Professional colourists, audio engineers etc predominantly use custom designed interfaces that cost 10x this because it speeds up their workflow and gives them more tactile control over the changes they're making.

If your time is money and using a dedicated interface saves you half an hour a day (which it will once you've learned to use it), it pays for itself in no time at all.

While I don't know much about this particular interface, the idea that building hardware interfaces is 'seriously stupid' is... well... lets just say pretty dumb.

No, I don't think that specialized hardware interfaces are dumb at all.  I've bought plenty of all sorts, and by all standards, this one is really cheap.

However, in this case, I think that the dials and such add nothing, and if anything, would slow down the workflow.  It is much slower to turn a dial to move a slider from left to right, than just sliding it, or even more accurately, just typing in "25" or using your mouse to choose a preset.

If I were to seriously critique an objection, I would say that I think that for a device like this, dials need to be marked so that far left is 0 and far right is 100%, and it should be easy to look at the dial, and know that you're at 75%, or +3.5EV or +2 Vibrance or whatever.  They should work like ring USM, and not like STM :)

But this paradigm would not work Lightroom, because from one photo to the next, the dials need to (automatically) be reset to different positions.  So in order to make that happen, every dial would need to be motorized, and that would make it way too expensive for the target audience.

Well, there is a thing called motorised sliders. The dials are commonly rotary encoders and some of the better devices (the Loupedeck doesn't seem to be one of them) use LEDs to show you where on the scale you are. You can also see the sliders move in Lightroom.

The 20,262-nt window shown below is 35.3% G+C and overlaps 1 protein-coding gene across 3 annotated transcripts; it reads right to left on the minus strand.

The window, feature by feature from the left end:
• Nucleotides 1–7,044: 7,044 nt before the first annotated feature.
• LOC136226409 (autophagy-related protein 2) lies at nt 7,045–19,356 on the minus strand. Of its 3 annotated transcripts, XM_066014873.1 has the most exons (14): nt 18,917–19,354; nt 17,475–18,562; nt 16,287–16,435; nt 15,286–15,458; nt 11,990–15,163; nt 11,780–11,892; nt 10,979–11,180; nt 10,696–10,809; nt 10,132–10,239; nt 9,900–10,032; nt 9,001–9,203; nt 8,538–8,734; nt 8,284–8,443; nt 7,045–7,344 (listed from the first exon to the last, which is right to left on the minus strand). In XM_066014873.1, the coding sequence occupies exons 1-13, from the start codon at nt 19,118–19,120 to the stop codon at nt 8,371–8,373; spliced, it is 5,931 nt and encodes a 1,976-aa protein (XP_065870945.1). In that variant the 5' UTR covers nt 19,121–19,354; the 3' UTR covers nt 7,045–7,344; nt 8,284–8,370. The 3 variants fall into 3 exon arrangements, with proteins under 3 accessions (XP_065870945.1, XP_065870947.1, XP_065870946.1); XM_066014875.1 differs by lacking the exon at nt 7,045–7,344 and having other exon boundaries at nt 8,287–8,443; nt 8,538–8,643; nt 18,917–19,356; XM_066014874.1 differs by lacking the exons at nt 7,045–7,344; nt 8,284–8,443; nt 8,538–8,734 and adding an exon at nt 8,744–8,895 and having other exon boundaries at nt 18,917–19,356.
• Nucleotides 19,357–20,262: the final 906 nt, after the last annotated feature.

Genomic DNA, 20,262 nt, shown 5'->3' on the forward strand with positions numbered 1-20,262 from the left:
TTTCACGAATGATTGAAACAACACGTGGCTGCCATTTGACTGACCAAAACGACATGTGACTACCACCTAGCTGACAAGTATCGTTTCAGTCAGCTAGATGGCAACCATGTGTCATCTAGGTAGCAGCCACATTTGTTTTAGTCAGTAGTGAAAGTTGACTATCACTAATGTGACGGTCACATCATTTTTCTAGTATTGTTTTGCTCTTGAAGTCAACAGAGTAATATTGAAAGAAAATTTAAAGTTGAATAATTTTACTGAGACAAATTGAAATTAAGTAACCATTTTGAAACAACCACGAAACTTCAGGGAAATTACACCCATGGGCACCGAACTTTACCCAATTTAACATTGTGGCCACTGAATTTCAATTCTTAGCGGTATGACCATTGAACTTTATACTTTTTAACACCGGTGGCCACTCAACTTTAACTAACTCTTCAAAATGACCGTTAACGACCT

With the MIDI2LR you should be able to have motorised sliders move when you use your mouse to change things in LR, but Loupedeck writes that "Unfortunately, Loupedeck cannot get feedback from Lightroom".

If you've got dials and sliders, you can modify more than one parameter at a time, such as contrast and exposure or blacks and shadow that are not really independent. Much faster than going back and forth between sliders with your mouse.

jdavidse

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Re: Stock Notice: Loupedeck Photo Editing Console for Lightroom 6 & CC
« Reply #21 on: August 17, 2017, 09:18:07 AM »
I think it's a clever niche product.
I also think that without a motor to return all the dials to zero when you move to the next photo then it might be a little impractical.
It will appeal to some creatives.
It's ironic that lightrooms sliders emulate a sliding deck console.
Now there is sliding deck console emulating Lightroom.
Maybe Lightroom should have a variety of interfaces and one of them could emulate the Loupedeck

There is no "zero" on the dials. That's why they are dials and not sliders. When you move to the next photo, whatever the present position of the dials are is the zero point. It's kind of like when you adjust aperture or shutter speed on your camera. You never have to "return" the dials to a zero point when you switch modes.

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Re: Stock Notice: Loupedeck Photo Editing Console for Lightroom 6 & CC
« Reply #21 on: August 17, 2017, 09:18:07 AM »

Chuck Alaimo

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Re: Stock Notice: Loupedeck Photo Editing Console for Lightroom 6 & CC